Al-Ahram Weekly Online   26 Dec. 2002 - 1 Jan. 2003
Issue No. 618
Economy
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Published in Cairo by AL-AHRAM established in 1875
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Exports duck despite laws

Laws, decrees, and funds galore, but, how to explain the lack of response at the bottom line?

Talk of the urgent need to encourage Egyptian exports, upgrade the quality of products, improve workforce skills and open up new markets never seems to cease. However, figures show that Egyptian exports during fiscal year 2001/2002, ending in June, have dropped slightly to approximately 6.5 billion compared to LE7.1 billion in 2000/2001, according to a recent report by the Ministry of Foreign Trade.

The current year has witnessed the issuing of a handful of laws and procedures aimed at promoting exports. The most important of these is perhaps the Export Promotion Law, issued in June, giving the minister of foreign trade full authority to take whatever measures deemed necessary to advance exports.

The prime minister has recently declared that all official bodies concerned with exports will come under the supervision of one authority, the General Authority for Supervising Exports and Imports.

Exporters welcomed the decision, anticipating an end to the conflict of interests that arose from having to deal with a number of different institutions.

An Export Promotion Fund was set up to increase exports, provide technical assistance to exporters, open up new markets and study the elimination of bureaucratic obstacles in collaboration with other concerned official bodies.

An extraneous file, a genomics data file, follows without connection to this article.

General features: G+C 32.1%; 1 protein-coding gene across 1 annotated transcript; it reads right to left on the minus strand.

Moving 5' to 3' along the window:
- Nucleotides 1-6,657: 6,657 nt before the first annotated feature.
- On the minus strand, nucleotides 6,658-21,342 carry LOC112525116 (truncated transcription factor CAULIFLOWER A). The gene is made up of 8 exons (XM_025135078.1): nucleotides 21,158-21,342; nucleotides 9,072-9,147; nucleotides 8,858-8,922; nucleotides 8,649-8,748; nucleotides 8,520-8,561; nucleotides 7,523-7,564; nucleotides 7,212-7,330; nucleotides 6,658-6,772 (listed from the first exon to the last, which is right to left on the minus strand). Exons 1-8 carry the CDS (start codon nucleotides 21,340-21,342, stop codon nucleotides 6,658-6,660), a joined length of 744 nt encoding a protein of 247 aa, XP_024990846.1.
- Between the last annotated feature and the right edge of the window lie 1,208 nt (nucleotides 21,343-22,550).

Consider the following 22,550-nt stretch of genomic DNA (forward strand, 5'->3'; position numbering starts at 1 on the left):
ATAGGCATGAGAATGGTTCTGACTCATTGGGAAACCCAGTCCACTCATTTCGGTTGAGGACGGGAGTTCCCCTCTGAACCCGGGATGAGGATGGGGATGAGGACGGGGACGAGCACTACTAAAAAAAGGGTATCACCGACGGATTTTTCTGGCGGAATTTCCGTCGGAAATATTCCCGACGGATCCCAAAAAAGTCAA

Another step in the right direction was the inauguration of the Regional Centre of Foreign Trade, established by a US/ Japanese grant, in addition to generous contributions from the private sector. The centre aims to build professional cadres and provide technical assistance to those in the export business.

Meanwhile, the Ministry of Foreign Trade is studying the possibility of establishing a number of central laboratories throughout the country mandated with issuing accredited certificates to local agricultural products that meet international specifications.

In the end, however, promoting exports remains a process of deeds rather than words. Laws, alone, cannot be the tools of change. Discussions held by the People's Assembly during its pervious session made clear there has always been scant response to previous efforts exerted to promote Egyptian exports. The latest strategy for promoting exports, laid out by the Ministry of Foreign Trade, identifies no targets for Egyptian exports, a People's Assembly report said. The strategy also concentrates solely on the production sector, while completely ignoring the service sector, in which Egypt has many comparative advantages.

The report also underlined the necessity to study foreign market demand.

Exporters have made it clear that complete co-operation and flexibility between the various official bodies involved in the business of exports must become a reality, or the many policies taken towards encouraging exports will be of little impact.

By Sherine Nasr

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